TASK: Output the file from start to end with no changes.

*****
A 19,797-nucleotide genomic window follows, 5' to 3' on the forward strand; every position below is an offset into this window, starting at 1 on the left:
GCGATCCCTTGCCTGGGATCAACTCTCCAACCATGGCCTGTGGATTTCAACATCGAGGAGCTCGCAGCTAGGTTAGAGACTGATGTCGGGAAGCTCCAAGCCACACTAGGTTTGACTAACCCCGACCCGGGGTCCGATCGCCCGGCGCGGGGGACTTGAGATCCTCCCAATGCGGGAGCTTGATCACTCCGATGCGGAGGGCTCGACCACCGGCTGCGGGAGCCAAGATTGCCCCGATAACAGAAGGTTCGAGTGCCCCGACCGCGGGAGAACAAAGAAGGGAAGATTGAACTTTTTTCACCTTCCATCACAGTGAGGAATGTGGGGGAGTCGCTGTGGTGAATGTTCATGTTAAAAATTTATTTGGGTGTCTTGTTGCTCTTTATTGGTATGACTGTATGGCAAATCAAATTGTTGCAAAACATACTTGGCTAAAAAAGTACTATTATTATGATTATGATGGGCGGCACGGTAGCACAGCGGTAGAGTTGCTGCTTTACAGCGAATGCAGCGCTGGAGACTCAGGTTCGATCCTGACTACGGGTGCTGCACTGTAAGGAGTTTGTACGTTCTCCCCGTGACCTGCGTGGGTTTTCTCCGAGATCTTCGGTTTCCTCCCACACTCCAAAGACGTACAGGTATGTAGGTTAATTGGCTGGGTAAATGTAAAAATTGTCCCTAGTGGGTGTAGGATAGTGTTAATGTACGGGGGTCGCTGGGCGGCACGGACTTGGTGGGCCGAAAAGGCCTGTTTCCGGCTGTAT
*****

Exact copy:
A 19,797-nucleotide genomic window follows, 5' to 3' on the forward strand; every position below is an offset into this window, starting at 1 on the left:
GCGATCCCTTGCCTGGGATCAACTCTCCAACCATGGCCTGTGGATTTCAACATCGAGGAGCTCGCAGCTAGGTTAGAGACTGATGTCGGGAAGCTCCAAGCCACACTAGGTTTGACTAACCCCGACCCGGGGTCCGATCGCCCGGCGCGGGGGACTTGAGATCCTCCCAATGCGGGAGCTTGATCACTCCGATGCGGAGGGCTCGACCACCGGCTGCGGGAGCCAAGATTGCCCCGATAACAGAAGGTTCGAGTGCCCCGACCGCGGGAGAACAAAGAAGGGAAGATTGAACTTTTTTCACCTTCCATCACAGTGAGGAATGTGGGGGAGTCGCTGTGGTGAATGTTCATGTTAAAAATTTATTTGGGTGTCTTGTTGCTCTTTATTGGTATGACTGTATGGCAAATCAAATTGTTGCAAAACATACTTGGCTAAAAAAGTACTATTATTATGATTATGATGGGCGGCACGGTAGCACAGCGGTAGAGTTGCTGCTTTACAGCGAATGCAGCGCTGGAGACTCAGGTTCGATCCTGACTACGGGTGCTGCACTGTAAGGAGTTTGTACGTTCTCCCCGTGACCTGCGTGGGTTTTCTCCGAGATCTTCGGTTTCCTCCCACACTCCAAAGACGTACAGGTATGTAGGTTAATTGGCTGGGTAAATGTAAAAATTGTCCCTAGTGGGTGTAGGATAGTGTTAATGTACGGGGGTCGCTGGGCGGCACGGACTTGGTGGGCCGAAAAGGCCTGTTTCCGGCTGTAT